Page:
Dish meddles with T-Mobile's $3.5B deal for 600MHz spectrumDish meddles with T-Mobile's $3.5B deal for 600MHz spectrum
T-Mobile could 'inhibit other competitors' if it is allowed to purchase Columbia Capital's 600MHz licenses, according to Dish Network. However, there's more at play between the two companies.
May 5, 2023
Dish Network filed a new petition with the FCC seeking to block or modify T-Mobile's $3.5 billion purchase of 600MHz spectrum from Columbia Capital.
T-Mobile announced its plans to purchase the 600MHz licenses from Columbia Capital last year, but it hasn't yet received FCC approval for the transaction. Now, Dish is hoping to convince the FCC to either block the deal or put conditions on it.
"Granting T-Mobile even more 600MHz spectrum would contravene the commission's competition-related spectrum licensing objectives by enabling T-Mobile to inhibit other competitors from fully utilizing holdings in the band," Dish wrote in its new filing to the FCC.
Indeed, Dish argued that T-Mobile's spectrum holdings today already exceed the FCC's "spectrum screen" in a number of markets. Specifically, Dish said T-Mobile exceeds the screen in 127 markets – in 64 of those, Dish said T-Mobile exceeds the screen by at least 20MHz.
Figure 1: (Source: Dish)
In its filing, Dish urged the FCC to limit T-Mobile's 600MHz holdings, and to ensure that the operator's holdings aren't scattered across the band in a way that could block other operators from using the spectrum.
According to Dish, T-Mobile's proposed purchase would "further cement the 'wall of magenta' that balkanizes the 600MHz band to T-Mobile's advantage and to the harm of 5G competition."
Questioning the 'screen'
The FCC's "spectrum screen" was developed in 2004. It's designed to trigger an investigation by the agency if an operator moves to purchase more than one-third of the total amount of spectrum available in a given market. However, the agency has rarely used the screen as a basis to prevent spectrum purchases.
Regardless, a range of operators have argued that T-Mobile's spectrum purchases – from 600MHz to 2.5GHz – exceed the screen and give the company an unfair advantage.
"T-Mobile holds this disproportionate midband spectrum position not because it outbid others at auction, but because it purchased Sprint, which for years had accumulated massive interests in legacy EBS and BRS spectrum in the 2.5GHz band," AT&T told the FCC late last year.
"Concentration of needed spectrum in the hands of a single operator can raise serious competitive concerns and, over time, threaten the health and competitiveness of the wireless market," Verizon argued to the FCC in 2020, in its own complaints over T-Mobile's spectrum purchases.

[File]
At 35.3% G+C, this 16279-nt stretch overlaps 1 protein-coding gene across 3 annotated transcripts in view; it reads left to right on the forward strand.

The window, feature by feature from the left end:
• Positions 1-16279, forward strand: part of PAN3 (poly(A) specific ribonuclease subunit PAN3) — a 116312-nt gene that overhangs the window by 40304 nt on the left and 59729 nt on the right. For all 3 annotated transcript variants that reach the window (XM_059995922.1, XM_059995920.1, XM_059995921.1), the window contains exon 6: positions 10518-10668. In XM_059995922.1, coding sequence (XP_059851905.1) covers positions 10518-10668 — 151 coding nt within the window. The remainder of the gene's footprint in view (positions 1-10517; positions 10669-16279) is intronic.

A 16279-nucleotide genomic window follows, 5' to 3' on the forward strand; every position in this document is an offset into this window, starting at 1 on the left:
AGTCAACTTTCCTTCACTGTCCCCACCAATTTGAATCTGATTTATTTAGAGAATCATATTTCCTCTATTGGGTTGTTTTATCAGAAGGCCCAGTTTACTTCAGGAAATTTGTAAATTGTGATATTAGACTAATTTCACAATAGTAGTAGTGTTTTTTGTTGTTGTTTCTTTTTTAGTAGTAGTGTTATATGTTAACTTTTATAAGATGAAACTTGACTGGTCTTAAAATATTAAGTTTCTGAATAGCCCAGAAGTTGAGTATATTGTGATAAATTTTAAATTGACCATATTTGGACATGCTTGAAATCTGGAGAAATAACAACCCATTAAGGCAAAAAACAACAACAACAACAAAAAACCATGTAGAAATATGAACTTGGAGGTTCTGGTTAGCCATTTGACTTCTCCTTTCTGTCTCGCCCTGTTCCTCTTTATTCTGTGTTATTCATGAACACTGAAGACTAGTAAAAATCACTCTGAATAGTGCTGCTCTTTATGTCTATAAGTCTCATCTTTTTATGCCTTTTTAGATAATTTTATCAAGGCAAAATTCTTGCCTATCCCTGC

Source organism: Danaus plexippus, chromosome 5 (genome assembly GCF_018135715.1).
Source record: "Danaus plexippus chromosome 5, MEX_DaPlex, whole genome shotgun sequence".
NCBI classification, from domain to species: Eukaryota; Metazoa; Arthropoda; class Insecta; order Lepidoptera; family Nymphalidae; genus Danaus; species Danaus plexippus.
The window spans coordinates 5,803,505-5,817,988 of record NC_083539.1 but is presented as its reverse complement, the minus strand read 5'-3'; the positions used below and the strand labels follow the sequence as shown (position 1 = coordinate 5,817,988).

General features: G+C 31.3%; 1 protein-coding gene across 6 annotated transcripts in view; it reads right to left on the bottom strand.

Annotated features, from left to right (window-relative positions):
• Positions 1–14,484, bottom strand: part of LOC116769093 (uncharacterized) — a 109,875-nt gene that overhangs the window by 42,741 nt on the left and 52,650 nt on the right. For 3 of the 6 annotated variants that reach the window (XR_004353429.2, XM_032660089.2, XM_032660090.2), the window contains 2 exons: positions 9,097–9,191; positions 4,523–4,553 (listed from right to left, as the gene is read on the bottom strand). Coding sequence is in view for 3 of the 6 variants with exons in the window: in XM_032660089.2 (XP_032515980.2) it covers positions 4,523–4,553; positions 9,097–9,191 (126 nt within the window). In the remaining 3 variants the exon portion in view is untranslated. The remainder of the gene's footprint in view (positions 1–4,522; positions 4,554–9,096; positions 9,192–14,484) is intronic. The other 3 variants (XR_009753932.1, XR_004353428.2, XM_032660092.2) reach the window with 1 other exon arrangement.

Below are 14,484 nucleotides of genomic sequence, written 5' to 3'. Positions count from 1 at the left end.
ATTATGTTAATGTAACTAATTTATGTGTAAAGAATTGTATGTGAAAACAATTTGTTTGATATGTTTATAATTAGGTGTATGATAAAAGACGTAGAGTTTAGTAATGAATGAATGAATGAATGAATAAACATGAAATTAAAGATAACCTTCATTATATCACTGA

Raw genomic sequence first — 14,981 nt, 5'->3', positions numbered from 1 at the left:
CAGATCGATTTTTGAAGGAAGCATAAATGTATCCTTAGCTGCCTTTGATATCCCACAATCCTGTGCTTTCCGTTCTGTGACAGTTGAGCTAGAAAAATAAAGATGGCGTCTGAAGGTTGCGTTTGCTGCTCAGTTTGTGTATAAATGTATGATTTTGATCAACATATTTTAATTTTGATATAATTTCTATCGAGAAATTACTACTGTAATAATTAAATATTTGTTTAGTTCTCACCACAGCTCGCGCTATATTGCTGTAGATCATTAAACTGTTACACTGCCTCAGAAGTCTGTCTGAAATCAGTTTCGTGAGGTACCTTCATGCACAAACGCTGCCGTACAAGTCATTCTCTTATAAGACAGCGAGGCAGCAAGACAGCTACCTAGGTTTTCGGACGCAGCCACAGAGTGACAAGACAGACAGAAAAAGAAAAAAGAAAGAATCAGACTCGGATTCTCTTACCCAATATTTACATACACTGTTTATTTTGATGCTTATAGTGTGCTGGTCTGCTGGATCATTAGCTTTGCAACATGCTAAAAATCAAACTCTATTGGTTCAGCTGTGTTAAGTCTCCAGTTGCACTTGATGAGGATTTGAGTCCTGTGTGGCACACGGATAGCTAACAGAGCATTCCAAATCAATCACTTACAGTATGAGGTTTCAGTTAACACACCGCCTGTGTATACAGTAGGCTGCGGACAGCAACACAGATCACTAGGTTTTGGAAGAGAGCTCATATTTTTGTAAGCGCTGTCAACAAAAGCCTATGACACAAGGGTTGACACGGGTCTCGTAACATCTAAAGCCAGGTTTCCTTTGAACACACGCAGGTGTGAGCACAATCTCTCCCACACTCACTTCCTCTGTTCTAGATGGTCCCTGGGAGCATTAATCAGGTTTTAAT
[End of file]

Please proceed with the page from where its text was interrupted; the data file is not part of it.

T-Mobile, for its part, told the FCC that its new 600MHz deal with Columbia Capital is in the public's interest. "The addition of 10 to 20 megahertz to T-Mobile's holdings in the markets will not foreclose market entry by a competitor or raise rivals' costs," the company wrote in its filing to the agency.
A complex relationship
The 600MHz spectrum licenses at the heart of T-Mobile's $3.5 billion deal with Columbia Capital have been supporting T-Mobile's 5G network for years. That's because the FCC, at the outset of the COVID-19 pandemic, agreed to allow Verizon, AT&T, UScellular and T-Mobile to lease unused spectrum as a way to reinforce their wireless networks against pandemic-related traffic spikes.
But Columbia Capital wasn't the only 600MHz auction winner to offer its unused spectrum up for leasing during the early days of the pandemic. In 2020, Dish also agreed to allow T-Mobile to lease some of its 600MHz holdings.
Interestingly, it appears that Dish recently canceled T-Mobile's lease to its 600MHz licenses, albeit with a clerical snafu. A Reddit post this week highlighted FCC filings showing that Dish had canceled the licenses it was leasing to T-Mobile. However, the company confirmed to Light Reading that it didn't mean to do that. "This was the result of a clerical error. Leases should have been canceled not the licenses. This will be promptly fixed," the company said in a statement.
The move isn't a surprise considering an active 600MHz lease between Dish and T-Mobile would undercut Dish's efforts to convince the FCC to block or modify T-Mobile's purchase of Columbia's Capital's 600MHz licenses.
From 600MHz to 800MHz
Dish, for its part, is also in the midst of evaluating a purchase of 800MHz spectrum from T-Mobile. The 800MHz band has similar coverage and performance characteristics as the 600MHz band.
As part of its initial 2019 agreement with T-Mobile and the US Department of Justice (DoJ), Dish has the option to buy around 13.5MHz of valuable lowband 800MHz spectrum from T-Mobile for an estimated $3.6 billion. (In a recent SEC filing, Dish signaled that it believes the value of that spectrum is now higher than it previously estimated.)
Dish recently activated its option to extend its opportunity to buy that spectrum by 60 days, from July 1 to around September 1.
But Dish might not have the financial firepower to pull off that 800MHz purchase.
"Dish started testing this frequency in March in Arizona, which could signal its interest in purchasing the spectrum," noted the S&P Global Ratings analysts. "However, given elevated financial leverage, we believe the purchase requires a financing partner."
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